What do you think of when you consider who "you" are? Do you feel like you are a spiritual being, living in a body but separate from it?
While it's true that there is a difference between the material and immaterial part of who we are, that difference is not total.
Existing as a union of body and spirit, material and immaterial, humans stand alone in all of creation as the only beings created this way!
Our bodies are not something we have, but something we are.
And if you and I are made in the image and likeness of God, this means that our bodies are good! Consider that even the human person of God, Jesus Christ - the model after which all of humanity was formed - was made of the same “stuff” that you and I are made of.
Your stomach (even if you're conscious of a few extra pounds there) is the same kind of stomach that Jesus had. He tasted with the same kind of mouth that you have. The Son of God had normal bowel movements, vulnerabilities to getting cut or spraining an ankle; He cried when He felt sadness, and felt the rush of blood to his face when He got angry.
These bodies of ours are masterpieces!
Yet we so frequently ignore them, moving through our day mostly unaware of what is happening in them. At our worst, we punish or harshly criticize our bodies, hating them for not conforming to either the culture’s standard of beauty or our ideal of holiness.
It’s a common temptation, even for saints. Did you know that St. Francis of Assisi used to refer to his body as “Brother Ass”? He saw his body as a beast of burden that he had to beat into submission. This treatment was very closely connected to the way his father had treated him, and what he learned about himself at an early age as a result of that treatment. (St. Francis’ dad beat him and locked him in the basement for disobeying his commands.)
At the end of his life though, St. Francis apologized to this “brother” for treating it so harshly. As he grew in perfection and holiness, he realized that his body was not something to be so suspicious of and violent toward.
Over time, St. Francis changed the way he thought about himself, slowly moving away from the identity his dad had taught him to the way God—the “best of Fathers” (the title St. Francis often used to address God)—taught him about his identity as he grew.
Contrast this with St. Thérèse, whose father was extremely kind and generous with her. (She used to call him her “king.”) His fatherhood was much more closely aligned with the love of God, and consequently Thérèse learned more quickly who she truly was.
It is no surprise, then, that St. Thérèse only briefly considered harsh corporal penance as a means to sanctity. She knew this was not the proper way to treat her body, and moreover she knew focusing on those penances would be more of a distraction than a help. She still engaged in some corporal sacrifice such as fasting and enduring great discomfort at times, but all within a much better developed sense of the goodness of her bodily existence.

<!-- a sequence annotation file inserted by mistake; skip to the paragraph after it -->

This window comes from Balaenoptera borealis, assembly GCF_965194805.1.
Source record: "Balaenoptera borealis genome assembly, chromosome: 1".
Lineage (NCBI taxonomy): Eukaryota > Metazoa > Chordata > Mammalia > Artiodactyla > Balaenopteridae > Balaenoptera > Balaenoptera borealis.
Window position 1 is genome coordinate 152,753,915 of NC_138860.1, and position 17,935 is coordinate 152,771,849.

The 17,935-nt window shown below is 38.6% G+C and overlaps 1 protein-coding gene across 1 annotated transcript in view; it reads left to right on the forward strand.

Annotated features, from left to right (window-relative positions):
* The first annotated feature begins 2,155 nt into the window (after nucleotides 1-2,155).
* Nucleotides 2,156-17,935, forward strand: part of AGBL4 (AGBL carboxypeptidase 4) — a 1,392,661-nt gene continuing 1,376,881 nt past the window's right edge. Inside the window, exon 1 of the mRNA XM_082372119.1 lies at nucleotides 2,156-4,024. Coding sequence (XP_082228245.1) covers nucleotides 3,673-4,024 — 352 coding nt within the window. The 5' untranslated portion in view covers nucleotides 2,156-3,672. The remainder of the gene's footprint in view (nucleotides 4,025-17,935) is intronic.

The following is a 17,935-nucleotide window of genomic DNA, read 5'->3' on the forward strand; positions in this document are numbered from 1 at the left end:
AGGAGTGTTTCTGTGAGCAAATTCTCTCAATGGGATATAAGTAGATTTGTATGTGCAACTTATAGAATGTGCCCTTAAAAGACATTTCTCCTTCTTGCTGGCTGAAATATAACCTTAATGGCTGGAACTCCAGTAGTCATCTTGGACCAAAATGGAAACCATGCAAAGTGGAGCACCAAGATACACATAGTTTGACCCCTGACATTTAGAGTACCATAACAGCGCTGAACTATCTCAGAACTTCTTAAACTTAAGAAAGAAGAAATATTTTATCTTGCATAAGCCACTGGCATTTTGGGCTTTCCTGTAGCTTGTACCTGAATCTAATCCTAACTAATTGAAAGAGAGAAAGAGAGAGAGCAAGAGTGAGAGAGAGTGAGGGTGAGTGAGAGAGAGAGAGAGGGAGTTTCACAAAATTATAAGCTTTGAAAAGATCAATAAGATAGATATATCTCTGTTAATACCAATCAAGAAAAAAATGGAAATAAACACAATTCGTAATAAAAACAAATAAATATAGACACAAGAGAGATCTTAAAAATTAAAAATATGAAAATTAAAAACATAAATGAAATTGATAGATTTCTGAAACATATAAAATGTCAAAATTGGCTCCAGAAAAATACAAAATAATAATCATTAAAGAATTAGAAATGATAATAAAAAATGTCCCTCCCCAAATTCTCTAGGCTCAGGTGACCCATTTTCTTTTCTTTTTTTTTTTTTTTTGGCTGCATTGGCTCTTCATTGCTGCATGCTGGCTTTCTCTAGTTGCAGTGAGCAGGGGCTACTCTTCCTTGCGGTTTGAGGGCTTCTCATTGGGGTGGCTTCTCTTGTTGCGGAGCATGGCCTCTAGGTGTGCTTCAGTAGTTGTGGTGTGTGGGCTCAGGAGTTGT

You might have a negative view of your body, or at least some part of it. Many people—especially in our culture, which is so obsessed with physical appearance—are embarrassed by certain physical imperfections. Others would much rather just forget about or ignore their bodies.
But when we let the assumption that something is bad about our bodies cause us to turn away and disregard them, we are disregarding our very selves.
This is not to say there may not be some sickness or disease, or even a legitimate physical deformity, that we need to learn to accept. All sickness, whether psychological, spiritual, or physical, is a result of our original break from God. Concupiscence is the fancy word that summarizes all the ways in which our world, including us in it, has been affected by the turning away of humanity from God’s plan.
Still, though, despite how deformed or disordered anything can be in this world, the fact remains: the deepest identity of human existence is that we are created in God’s image and are therefore good!
In his Theology of the Body, Pope St. John Paul II reveals just how good when he says that "the body, in fact, and only the body, is capable of making visible what is invisible: the spiritual and the divine." What he’s saying is that it is in and through our physical bodies that we come to know something of the spiritual and divine realities of our universe.
It is through our human bodies that we can gain clarity about our calling and about our vocation! Maybe it can help us appreciate our bodies more when we understand the mind-blowing truth that through our bodies we can come to know something of God.
Consider pausing for a moment to take a deep breath and become aware of your body in the here and now. What comes to mind when you think about your body? Is it difficult for you to appreciate it as being an image of the Divine?
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